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Service Cylinder when changing piston?

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Hi, 

I am replacing my piston and it’s bearings and rings and the top end gadgets. So a top end I guess 🙂. It’s a ktm 250 2stroke (2016) and it’s has 300 hours. The piston has been changed before but not by me so I don’t know if any work was done to the cylinder. 
Now the bike didn’t blow up and I can’t feel or it see any horizontal scratches so I am good in that department. But do I have to hone or deglaze my cylinder? I hear a lot of people saying not to touch it like less is more and other people say you have to deglaze them or get them honed? What should I do? Or use scotch bright to make more criss cross hatching for the rings to seat better I guess that’s deglazing as well.  Or just keep running it as is since there are no scratches. Don’t know what to do. Any ideas? What do u guys do? 

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Aluminum oxide hone or scotchbrite to clean the glaze off ABOVE the top edge of the exhaust port. An old piston taped or jammed into the bore just at the portline makes a good seal and stop for honing. Over clean it afterwards. 

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1 minute ago, ossagp1 said:

Aluminum oxide hone or scotchbrite to clean the glaze off ABOVE the top edge of the exhaust port. An old piston taped or jammed into the bore just at the portline makes a good seal and stop for honing. Over clean it afterwards. 

What. I don’t understand. What should I do? Keep in mind that I don’t have scratches on the cylinder, the bike didn’t seize

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Your call. Your last question was "what do you guys do?" 

I just told you. If it sounds too complicated, maybe just see what a manual suggests for your model. If that seems too far for you to go, then a shop might be for you.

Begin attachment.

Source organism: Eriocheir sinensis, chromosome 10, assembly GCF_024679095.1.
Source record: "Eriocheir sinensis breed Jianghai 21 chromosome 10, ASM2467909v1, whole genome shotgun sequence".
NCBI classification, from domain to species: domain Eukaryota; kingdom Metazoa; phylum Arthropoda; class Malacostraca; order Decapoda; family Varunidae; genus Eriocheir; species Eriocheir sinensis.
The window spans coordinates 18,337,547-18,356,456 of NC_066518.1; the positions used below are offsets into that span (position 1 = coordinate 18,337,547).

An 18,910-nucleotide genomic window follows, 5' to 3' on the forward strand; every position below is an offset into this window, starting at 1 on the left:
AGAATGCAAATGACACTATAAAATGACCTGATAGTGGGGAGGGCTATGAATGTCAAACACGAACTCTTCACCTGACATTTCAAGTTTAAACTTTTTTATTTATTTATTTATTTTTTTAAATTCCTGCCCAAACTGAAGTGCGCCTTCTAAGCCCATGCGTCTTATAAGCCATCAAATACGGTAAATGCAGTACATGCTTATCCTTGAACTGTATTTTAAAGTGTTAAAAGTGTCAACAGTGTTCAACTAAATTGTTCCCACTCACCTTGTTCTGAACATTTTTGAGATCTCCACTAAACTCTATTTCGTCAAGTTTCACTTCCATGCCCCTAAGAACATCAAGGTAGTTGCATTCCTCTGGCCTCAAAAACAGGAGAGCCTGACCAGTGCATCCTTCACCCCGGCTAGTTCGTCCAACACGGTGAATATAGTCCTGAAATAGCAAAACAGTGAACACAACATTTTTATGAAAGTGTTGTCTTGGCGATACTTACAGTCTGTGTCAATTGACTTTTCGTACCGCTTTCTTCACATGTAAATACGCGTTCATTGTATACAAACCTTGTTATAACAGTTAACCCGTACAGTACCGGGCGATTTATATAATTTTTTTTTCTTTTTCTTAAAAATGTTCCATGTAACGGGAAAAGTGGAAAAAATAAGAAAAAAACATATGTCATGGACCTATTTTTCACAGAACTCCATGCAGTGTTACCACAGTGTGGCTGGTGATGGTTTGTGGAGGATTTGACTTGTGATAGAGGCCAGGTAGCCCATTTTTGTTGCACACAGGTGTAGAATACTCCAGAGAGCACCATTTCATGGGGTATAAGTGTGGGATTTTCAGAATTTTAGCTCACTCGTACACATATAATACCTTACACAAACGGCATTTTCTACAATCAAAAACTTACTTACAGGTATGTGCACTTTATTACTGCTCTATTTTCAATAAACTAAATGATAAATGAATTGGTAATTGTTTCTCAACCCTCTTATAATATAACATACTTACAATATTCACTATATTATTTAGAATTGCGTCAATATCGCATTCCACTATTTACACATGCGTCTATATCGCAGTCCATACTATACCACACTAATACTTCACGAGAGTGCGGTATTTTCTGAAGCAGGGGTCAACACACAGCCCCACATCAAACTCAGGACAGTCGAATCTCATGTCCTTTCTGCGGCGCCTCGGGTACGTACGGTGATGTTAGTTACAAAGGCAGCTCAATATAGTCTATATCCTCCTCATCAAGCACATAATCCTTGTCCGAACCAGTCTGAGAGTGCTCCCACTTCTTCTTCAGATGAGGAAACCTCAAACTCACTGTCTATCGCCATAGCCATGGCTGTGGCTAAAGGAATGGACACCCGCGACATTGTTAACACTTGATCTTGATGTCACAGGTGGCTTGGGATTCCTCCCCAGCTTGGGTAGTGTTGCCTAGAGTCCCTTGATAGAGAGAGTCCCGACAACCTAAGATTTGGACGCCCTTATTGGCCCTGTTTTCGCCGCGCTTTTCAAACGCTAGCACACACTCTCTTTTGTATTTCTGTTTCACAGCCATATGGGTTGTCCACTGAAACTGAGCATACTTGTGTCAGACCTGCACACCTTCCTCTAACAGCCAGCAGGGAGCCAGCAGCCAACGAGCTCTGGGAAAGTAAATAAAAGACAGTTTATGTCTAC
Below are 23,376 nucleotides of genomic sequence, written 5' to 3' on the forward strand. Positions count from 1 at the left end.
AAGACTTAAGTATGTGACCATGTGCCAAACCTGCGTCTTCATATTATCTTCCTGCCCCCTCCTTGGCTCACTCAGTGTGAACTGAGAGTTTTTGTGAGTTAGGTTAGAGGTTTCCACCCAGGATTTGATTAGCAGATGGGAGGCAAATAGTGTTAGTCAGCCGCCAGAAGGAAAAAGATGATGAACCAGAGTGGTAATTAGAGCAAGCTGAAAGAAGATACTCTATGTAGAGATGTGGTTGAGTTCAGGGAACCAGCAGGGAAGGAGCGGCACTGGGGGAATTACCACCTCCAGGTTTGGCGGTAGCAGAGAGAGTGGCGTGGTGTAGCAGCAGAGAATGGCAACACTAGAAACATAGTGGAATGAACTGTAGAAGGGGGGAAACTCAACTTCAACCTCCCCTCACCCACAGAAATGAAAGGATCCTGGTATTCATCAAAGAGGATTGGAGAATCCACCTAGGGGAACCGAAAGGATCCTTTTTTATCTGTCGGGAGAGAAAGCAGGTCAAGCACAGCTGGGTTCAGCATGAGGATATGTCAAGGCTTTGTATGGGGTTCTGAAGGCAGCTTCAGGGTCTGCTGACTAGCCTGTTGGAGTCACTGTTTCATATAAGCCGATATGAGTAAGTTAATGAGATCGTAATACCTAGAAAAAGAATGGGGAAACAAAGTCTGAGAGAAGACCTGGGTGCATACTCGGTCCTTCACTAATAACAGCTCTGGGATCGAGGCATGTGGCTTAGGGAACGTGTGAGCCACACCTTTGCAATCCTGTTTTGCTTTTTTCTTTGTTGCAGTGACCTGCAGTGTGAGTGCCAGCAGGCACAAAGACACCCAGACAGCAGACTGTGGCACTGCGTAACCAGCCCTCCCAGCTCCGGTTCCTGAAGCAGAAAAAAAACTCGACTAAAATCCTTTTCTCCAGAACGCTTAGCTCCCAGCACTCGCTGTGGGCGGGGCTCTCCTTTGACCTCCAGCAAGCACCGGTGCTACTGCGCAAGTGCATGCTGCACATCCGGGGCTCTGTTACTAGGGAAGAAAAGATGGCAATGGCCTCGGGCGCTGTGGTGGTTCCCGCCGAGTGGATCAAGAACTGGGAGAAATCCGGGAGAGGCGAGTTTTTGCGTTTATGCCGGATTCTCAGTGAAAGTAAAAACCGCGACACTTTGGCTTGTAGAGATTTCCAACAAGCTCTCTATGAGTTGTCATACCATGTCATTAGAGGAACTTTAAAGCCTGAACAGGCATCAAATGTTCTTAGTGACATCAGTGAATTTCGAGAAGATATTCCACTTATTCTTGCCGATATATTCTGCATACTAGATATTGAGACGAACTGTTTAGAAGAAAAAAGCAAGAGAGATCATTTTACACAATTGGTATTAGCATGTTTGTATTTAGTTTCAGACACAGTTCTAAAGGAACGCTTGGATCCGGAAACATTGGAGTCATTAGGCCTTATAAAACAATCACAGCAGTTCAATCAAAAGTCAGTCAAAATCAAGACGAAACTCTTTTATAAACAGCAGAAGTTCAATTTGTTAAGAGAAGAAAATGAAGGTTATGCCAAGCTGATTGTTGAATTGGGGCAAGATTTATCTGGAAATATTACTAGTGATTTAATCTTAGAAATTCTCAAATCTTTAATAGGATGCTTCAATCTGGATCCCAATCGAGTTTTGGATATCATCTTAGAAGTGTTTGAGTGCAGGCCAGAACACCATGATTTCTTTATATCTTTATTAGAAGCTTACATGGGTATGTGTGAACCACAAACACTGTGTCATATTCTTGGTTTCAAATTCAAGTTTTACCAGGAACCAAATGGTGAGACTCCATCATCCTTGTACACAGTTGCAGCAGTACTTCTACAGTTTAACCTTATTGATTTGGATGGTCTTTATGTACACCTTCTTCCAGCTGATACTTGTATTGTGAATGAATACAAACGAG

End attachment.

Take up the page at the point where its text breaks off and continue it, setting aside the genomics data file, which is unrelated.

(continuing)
I did read your post and fully understand that you said it did not seize.

Good luck 

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2 hours ago, carbosam said:

I would just clean the cylinder with wd-40 and paper towel. Then just slap a new piston. Its not rocket science.

Thanks a lot. I’ll spray wd40 into the cylinder and clean it up with a paper towel

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I would deglaze your cylinder, either with a light hone, or with scotchbrite. These are easy things to do and will not remove any cylinder material. You do want a decent unglazed surface on the cylinder for the new ring to seat against. If the new ring starts its life running against a glazed surface it is unlikely to seal as well as it could. Once again just one mans opinion, but someone who has rebuilt a LOT of two stoke engines over his lifetime

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Just now, siswati said:

I would deglaze your cylinder, either with a light hone, or with scotchbrite. These are easy things to do and will not remove any cylinder material. You do want a decent unglazed surface on the cylinder for the new ring to seat against. If the new ring starts its life running against a glazed surface it is unlikely to seal as well as it could. Once again just one mans opinion, but someone who has rebuilt a LOT of two stoke engines over his lifetime

Thanks a lot, this sounds very reasonable. I don’t have a hono so I guess scotch bright it is. What scotch bright and how do I go about it so I don’t do too much or do it wrong what do I have to look out for? Sorry for the noob question but I have never done that before 😅.  Thanks!

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22 minutes ago, EnduroMX FOREVER said: